Between 1969 and 1972, the NDP vote jumped more than five points. Those votes had to come from somewhere. Maybe some former Socred voters did the unthinkable and -- not content to merely split the free enterprise coalition -- actually switched sides and voted socialist. Or maybe a lot of former Socred voters jumped to the Liberals at the same time that an even bigger tide of former Liberals was switching to the NDP.
In 1975, a revitalized Social Credit, led by W.A.C.'s son Bill, turfed the NDP. Mini-WAC, as he was known, built a new coalition, raiding MLAs from the Liberal and Conservative parties, and took almost 50 per cent of the vote -- better than his father had ever done.
The NDP vote held steady in '75, and the Liberal and Conservative votes dropped sharply, giving some fuel to the vote-splitting myth. But even then, as Brown notes, centre-right third parties took 11 per cent of the overall vote.
The Liberals and Conservatives didn't collapse entirely until the 1979 election. But when they fell, former Liberal and Tory supporters don't appear to have bolted to the free enterprise alternative.
Instead, as the third parties waned in '79, the Socred vote declined by one point and the NDP vote jumped almost seven points. The Socreds won by just over two points, Bennett the Younger's narrowest victory.
The party Bill Bennett helped revive held power until 1991, when the coalition fell apart again.
Riddled with scandals, discord and perpetual general wackiness, the 1991-model Socreds saw half their vote disappear in one of the strangest B.C. elections ever. With the campaign winding down, the NDP appeared set to win in a landslide.
Then Gordon Wilson, leader of the seemingly moribund Liberal party, rode a solid debate performance and a wave of media attention to opposition status. As Brown argues above, by Election Day the Liberals were splitting the NDP vote.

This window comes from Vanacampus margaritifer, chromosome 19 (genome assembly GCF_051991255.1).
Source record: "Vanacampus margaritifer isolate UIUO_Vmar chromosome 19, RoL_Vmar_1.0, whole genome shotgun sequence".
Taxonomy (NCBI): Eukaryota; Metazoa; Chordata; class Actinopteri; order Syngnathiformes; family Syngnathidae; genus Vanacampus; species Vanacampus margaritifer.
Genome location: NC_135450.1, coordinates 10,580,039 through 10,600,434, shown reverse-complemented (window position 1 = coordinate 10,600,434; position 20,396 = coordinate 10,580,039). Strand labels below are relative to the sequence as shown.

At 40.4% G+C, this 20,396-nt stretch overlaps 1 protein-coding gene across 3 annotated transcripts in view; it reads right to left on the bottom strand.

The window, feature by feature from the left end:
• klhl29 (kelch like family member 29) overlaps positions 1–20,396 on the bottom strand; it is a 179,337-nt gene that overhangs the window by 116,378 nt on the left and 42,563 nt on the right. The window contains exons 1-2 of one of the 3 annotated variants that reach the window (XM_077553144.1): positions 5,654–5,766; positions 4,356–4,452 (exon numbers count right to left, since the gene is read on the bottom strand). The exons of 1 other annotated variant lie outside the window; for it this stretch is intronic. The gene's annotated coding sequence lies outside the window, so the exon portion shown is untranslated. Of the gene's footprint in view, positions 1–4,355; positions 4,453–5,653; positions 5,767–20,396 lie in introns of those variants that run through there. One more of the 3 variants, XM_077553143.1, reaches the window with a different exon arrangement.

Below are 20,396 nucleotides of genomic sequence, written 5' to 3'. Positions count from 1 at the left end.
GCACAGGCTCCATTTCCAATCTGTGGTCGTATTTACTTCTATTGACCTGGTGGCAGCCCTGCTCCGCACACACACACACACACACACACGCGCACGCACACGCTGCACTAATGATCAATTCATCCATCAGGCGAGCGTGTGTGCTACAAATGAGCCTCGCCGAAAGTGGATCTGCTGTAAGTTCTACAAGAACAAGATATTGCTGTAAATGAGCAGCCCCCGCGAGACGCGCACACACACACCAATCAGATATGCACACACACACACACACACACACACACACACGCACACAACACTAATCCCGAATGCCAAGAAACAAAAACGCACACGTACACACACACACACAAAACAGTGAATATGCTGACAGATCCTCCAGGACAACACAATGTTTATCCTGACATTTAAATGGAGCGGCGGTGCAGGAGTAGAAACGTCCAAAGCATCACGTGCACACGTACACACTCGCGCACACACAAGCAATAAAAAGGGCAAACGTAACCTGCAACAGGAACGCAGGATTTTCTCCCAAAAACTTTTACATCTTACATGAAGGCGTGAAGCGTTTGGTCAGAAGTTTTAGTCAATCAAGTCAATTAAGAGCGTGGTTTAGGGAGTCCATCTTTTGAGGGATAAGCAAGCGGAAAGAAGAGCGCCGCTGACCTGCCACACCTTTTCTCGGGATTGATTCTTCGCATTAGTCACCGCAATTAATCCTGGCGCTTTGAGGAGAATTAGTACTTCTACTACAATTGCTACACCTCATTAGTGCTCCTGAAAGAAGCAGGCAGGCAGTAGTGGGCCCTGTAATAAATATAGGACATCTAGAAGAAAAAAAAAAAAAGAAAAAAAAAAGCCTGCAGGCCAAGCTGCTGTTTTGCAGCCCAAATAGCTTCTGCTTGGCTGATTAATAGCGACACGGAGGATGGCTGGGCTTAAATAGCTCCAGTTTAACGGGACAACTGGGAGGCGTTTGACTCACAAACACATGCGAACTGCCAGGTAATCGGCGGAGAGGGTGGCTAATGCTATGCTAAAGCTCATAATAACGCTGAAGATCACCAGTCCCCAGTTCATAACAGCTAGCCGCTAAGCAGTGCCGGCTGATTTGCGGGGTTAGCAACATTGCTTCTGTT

By 1996, voters had turned against the NDP. The Liberals -- without Wilson -- had become the main free enterprise party. New Liberal leader Gordon Campbell, who was pretty unpopular himself, alienated voters in the North by promising to privatize BC Rail and shrink the legislature -- thereby reducing the representation of the North.
B.C. Reform took more than nine per cent of the vote, good for two seats – both of them in the North. The Progressive Democratic Alliance, headed by Gordon Wilson, took almost six per cent of the vote and one seat. Even though the Liberals won more votes overall than the NDP, they lost in the seat count.
That's what happens when you split the free enterprise vote, said pundits and Liberals. If those northerners had stuck with the Liberals instead of voting Reform, Campbell would have won.
Brown, who was working for B.C. Reform in the '96 campaign, argues that the Liberals could have won a majority in that election with better campaigns in only six key ridings. With an extra 704 votes in only two of those ridings, they could have formed a minority government.
With a better campaign in those key ridings, Brown writes, "the BC Liberals would have won and the arguments about free enterprise vote-splitting would have been all but mute."
This case also points up the vanity aspect of the vote-splitting argument. Anti-vote-splitting logic implies that northerners should have gone to the polls intent on keeping the NDP out at all costs – but in this case doing so would have meant voting against their own economic and democratic interests.
Clearly, they weren't prepared to make that sacrifice. Which just goes to show that even a powerful tool like the vote-splitting myth will get you only so far.